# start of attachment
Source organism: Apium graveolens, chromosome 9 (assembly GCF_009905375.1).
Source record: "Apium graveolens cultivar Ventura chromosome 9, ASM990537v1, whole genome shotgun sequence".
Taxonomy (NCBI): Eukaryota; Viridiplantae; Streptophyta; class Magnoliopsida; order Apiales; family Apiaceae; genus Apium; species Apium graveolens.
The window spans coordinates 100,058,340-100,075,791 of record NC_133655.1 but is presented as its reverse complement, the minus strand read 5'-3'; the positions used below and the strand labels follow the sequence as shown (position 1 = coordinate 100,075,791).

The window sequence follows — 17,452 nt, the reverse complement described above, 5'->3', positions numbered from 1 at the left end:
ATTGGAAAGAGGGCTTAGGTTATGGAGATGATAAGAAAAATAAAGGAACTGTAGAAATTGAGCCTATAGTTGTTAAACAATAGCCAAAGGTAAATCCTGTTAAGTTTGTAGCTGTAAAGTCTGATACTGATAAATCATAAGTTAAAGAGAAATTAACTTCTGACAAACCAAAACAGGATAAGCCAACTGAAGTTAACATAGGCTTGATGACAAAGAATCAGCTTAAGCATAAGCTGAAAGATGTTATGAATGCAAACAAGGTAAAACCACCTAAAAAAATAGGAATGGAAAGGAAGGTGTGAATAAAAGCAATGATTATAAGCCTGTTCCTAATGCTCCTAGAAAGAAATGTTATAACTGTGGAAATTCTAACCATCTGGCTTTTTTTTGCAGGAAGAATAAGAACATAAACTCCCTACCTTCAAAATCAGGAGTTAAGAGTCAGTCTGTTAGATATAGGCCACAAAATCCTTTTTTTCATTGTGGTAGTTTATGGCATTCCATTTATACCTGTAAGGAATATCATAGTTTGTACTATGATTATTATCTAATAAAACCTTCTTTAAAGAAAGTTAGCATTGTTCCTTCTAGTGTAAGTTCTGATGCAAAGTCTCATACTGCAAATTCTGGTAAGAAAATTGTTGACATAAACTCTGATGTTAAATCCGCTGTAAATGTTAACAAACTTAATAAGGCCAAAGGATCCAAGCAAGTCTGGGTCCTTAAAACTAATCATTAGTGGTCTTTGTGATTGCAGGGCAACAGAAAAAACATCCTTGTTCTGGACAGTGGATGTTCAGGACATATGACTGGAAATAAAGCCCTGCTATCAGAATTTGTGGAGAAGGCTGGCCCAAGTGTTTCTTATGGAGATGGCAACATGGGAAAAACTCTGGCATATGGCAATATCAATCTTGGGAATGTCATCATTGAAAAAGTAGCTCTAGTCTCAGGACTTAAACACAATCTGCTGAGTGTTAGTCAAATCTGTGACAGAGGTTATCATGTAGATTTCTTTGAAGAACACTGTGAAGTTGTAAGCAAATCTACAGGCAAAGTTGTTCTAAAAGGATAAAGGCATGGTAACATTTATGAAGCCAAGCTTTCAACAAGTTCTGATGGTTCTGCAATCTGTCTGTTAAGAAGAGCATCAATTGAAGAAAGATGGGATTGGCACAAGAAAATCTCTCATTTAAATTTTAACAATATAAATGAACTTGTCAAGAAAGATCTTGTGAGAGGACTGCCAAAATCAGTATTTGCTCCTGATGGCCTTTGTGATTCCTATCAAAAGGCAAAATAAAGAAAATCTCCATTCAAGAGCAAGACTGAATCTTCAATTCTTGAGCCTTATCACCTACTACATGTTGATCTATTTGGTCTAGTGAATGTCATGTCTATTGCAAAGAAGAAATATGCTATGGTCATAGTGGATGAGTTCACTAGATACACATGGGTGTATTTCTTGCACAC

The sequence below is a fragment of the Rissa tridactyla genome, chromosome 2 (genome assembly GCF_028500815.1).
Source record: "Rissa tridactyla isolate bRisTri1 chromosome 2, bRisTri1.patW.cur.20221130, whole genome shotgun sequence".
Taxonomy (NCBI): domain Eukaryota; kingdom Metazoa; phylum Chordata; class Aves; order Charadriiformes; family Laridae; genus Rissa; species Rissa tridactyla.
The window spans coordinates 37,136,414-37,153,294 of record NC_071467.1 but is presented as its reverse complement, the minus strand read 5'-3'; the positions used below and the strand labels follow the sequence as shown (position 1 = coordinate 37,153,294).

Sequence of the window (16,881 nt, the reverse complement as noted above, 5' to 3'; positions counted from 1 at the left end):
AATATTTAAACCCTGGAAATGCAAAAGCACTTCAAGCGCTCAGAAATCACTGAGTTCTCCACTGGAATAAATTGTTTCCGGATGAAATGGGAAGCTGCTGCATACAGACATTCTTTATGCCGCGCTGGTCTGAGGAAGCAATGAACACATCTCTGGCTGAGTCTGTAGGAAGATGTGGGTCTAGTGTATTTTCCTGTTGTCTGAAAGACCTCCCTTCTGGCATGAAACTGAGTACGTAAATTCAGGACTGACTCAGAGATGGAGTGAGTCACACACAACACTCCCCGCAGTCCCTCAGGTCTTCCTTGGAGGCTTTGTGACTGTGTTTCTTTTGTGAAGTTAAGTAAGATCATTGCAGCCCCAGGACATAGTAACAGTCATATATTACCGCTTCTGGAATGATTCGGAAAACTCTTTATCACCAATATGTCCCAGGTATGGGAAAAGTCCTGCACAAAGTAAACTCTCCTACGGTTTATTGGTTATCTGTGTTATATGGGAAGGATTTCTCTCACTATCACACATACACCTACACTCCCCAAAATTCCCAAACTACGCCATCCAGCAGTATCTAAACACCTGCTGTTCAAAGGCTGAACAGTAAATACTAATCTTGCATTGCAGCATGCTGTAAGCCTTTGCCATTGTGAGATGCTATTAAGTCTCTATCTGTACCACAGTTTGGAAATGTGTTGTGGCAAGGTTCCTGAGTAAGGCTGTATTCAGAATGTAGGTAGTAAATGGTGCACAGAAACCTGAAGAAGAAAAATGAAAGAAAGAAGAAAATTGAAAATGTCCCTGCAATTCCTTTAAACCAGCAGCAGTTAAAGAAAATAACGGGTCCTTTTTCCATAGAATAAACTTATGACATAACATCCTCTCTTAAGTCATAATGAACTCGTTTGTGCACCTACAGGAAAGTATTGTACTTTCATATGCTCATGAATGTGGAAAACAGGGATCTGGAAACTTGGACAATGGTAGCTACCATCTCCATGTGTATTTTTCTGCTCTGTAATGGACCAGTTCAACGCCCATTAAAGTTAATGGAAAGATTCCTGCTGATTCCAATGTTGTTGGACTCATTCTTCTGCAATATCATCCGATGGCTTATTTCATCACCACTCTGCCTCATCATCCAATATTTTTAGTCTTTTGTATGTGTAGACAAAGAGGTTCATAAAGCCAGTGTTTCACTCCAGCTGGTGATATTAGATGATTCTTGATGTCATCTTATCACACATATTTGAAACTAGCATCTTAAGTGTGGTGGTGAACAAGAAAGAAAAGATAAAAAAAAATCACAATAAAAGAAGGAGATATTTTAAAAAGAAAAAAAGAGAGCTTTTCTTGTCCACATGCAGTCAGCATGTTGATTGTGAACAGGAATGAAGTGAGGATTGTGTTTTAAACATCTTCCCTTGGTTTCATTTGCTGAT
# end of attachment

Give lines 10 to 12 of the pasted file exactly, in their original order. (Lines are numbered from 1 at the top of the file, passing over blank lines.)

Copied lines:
The window spans coordinates 37,136,414-37,153,294 of record NC_071467.1 but is presented as its reverse complement, the minus strand read 5'-3'; the positions used below and the strand labels follow the sequence as shown (position 1 = coordinate 37,153,294).

Sequence of the window (16,881 nt, the reverse complement as noted above, 5' to 3'; positions counted from 1 at the left end):
AATATTTAAACCCTGGAAATGCAAAAGCACTTCAAGCGCTCAGAAATCACTGAGTTCTCCACTGGAATAAATTGTTTCCGGATGAAATGGGAAGCTGCTGCATACAGACATTCTTTATGCCGCGCTGGTCTGAGGAAGCAATGAACACATCTCTGGCTGAGTCTGTAGGAAGATGTGGGTCTAGTGTATTTTCCTGTTGTCTGAAAGACCTCCCTTCTGGCATGAAACTGAGTACGTAAATTCAGGACTGACTCAGAGATGGAGTGAGTCACACACAACACTCCCCGCAGTCCCTCAGGTCTTCCTTGGAGGCTTTGTGACTGTGTTTCTTTTGTGAAGTTAAGTAAGATCATTGCAGCCCCAGGACATAGTAACAGTCATATATTACCGCTTCTGGAATGATTCGGAAAACTCTTTATCACCAATATGTCCCAGGTATGGGAAAAGTCCTGCACAAAGTAAACTCTCCTACGGTTTATTGGTTATCTGTGTTATATGGGAAGGATTTCTCTCACTATCACACATACACCTACACTCCCCAAAATTCCCAAACTACGCCATCCAGCAGTATCTAAACACCTGCTGTTCAAAGGCTGAACAGTAAATACTAATCTTGCATTGCAGCATGCTGTAAGCCTTTGCCATTGTGAGATGCTATTAAGTCTCTATCTGTACCACAGTTTGGAAATGTGTTGTGGCAAGGTTCCTGAGTAAGGCTGTATTCAGAATGTAGGTAGTAAATGGTGCACAGAAACCTGAAGAAGAAAAATGAAAGAAAGAAGAAAATTGAAAATGTCCCTGCAATTCCTTTAAACCAGCAGCAGTTAAAGAAAATAACGGGTCCTTTTTCCATAGAATAAACTTATGACATAACATCCTCTCTTAAGTCATAATGAACTCGTTTGTGCACCTACAGGAAAGTATTGTACTTTCATATGCTCATGAATGTGGAAAACAGGGATCTGGAAACTTGGACAATGGTAGCTACCATCTCCATGTGTATTTTTCTGCTCTGTAATGGACCAGTTCAACGCCCATTAAAGTTAATGGAAAGATTCCTGCTGATTCCAATGTTGTTGGACTCATTCTTCTGCAATATCATCCGATGGCTTATTTCATCACCACTCTGCCTCATCATCCAATATTTTTAGTCTTTTGTATGTGTAGACAAAGAGGTTCATAAAGCCAGTGTTTCACTCCAGCTGGTGATATTAGATGATTCTTGATGTCATCTTATCACACATATTTGAAACTAGCATCTTAAGTGTGGTGGTGAACAAGAAAGAAAAGATAAAAAAAAATCACAATAAAAGAAGGAGATATTTTAAAAAGAAAAAAAGAGAGCTTTTCTTGTCCACATGCAGTCAGCATGTTGATTGTGAACAGGAATGAAGTGAGGATTGTGTTTTAAACATCTTCCCTTGGTTTCATTTGCTGAT